Integrative counselling

Integrative counselling, as the name suggests, is a combined approach to psychotherapy that brings together different elements of specific therapies. Integrative therapists take the view that there is no single approach that can treat each client in all situations. Rather, each person needs to be considered as a whole and counselling techniques must be tailored to their individual needs and personal circumstances.

Integrative counselling maintains the idea that there are many ways in which human psychology can be explored and understood - no one theory alone holds the answer. All theories are considered to have value, even if their foundational principles contradict each other - hence the need to integrate them.

The integrative approach also refers to the infusion of a person's personality and needs - integrating the affective, behavioural, cognitive, and physiological systems within one person, as well as addressing social and spiritual aspects. Essentially, integrative counsellors are not only concerned with what works, but why it works - tailoring therapy to their clients and not the client to the therapy.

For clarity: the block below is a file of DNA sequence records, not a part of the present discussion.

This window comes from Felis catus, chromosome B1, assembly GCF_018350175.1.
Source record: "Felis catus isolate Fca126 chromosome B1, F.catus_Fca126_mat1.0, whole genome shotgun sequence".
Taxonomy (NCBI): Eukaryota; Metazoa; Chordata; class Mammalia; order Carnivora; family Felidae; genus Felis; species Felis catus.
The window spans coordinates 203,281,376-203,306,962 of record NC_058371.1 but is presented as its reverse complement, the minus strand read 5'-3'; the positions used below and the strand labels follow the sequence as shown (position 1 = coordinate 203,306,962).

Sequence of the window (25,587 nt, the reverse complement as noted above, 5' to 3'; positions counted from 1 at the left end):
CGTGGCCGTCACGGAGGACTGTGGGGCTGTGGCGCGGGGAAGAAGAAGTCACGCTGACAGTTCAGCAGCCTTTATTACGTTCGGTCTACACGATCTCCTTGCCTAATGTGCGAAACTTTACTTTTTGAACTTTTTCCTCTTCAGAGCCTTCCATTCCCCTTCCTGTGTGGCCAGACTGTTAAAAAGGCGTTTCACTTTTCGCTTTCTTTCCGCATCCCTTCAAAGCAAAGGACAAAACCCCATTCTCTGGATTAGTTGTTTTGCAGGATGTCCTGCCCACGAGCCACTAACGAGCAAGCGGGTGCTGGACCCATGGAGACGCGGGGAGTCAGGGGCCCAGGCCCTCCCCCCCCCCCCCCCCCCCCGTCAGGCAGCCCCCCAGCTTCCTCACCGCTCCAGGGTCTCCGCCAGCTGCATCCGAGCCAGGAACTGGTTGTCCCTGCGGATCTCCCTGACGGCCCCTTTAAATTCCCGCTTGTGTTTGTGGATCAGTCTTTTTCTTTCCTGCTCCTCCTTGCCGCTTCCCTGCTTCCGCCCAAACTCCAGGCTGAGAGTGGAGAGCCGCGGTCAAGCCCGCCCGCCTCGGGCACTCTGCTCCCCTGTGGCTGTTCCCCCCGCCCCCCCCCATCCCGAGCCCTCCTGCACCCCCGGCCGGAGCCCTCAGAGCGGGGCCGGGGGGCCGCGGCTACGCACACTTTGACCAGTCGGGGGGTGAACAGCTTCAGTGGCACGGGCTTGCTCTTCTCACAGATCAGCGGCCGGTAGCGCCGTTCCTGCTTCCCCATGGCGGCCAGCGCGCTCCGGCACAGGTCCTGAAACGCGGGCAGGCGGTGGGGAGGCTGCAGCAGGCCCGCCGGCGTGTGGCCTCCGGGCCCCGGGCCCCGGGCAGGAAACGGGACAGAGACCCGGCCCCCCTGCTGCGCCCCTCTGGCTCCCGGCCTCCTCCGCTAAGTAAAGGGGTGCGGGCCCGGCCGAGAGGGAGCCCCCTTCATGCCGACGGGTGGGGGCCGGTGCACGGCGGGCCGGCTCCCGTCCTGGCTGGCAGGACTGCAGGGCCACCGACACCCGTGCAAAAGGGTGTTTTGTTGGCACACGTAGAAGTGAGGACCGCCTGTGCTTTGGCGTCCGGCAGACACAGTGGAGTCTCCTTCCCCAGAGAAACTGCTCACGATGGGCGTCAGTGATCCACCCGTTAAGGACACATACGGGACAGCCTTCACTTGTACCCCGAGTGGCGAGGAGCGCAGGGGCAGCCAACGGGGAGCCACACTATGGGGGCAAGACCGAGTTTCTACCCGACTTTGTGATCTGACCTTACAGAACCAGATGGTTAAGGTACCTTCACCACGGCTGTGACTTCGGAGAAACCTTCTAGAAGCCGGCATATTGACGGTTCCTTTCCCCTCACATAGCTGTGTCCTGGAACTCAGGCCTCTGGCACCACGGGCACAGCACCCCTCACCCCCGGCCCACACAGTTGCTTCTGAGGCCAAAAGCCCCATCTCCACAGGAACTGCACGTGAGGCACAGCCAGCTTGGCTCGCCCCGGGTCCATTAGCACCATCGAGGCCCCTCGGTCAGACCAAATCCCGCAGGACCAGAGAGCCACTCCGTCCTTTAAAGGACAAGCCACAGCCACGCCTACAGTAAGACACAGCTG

It can be particularly beneficial for those who want to overcome negative patterns of behaviour caused by anxieties, fears or phobias. It can be equally effective for any other mental health issue that is greatly impacting life satisfaction, such as:

addiction
depression
past and current trauma
bereavement
low self-esteem
It has also been found useful in improving daily function in children with autism and learning difficulties, which can affect the four dimensions of human functioning - affective, behavioural, cognitive, and physiological systems.

Integrative psychotherapy techniques can be incorporated into almost any type of therapeutic work with children, adolescents, and adults, in individual practice or group settings.

Due to the in-depth exploration of issues and setting of goals, integrative counselling typically requires a substantial investment of time on the part of the client. Therefore it may not suit those who want a quick, solution-focused approach to personal development.

The length of the therapy will depend on the client, the therapeutic goals set and the types of issues that are being addressed.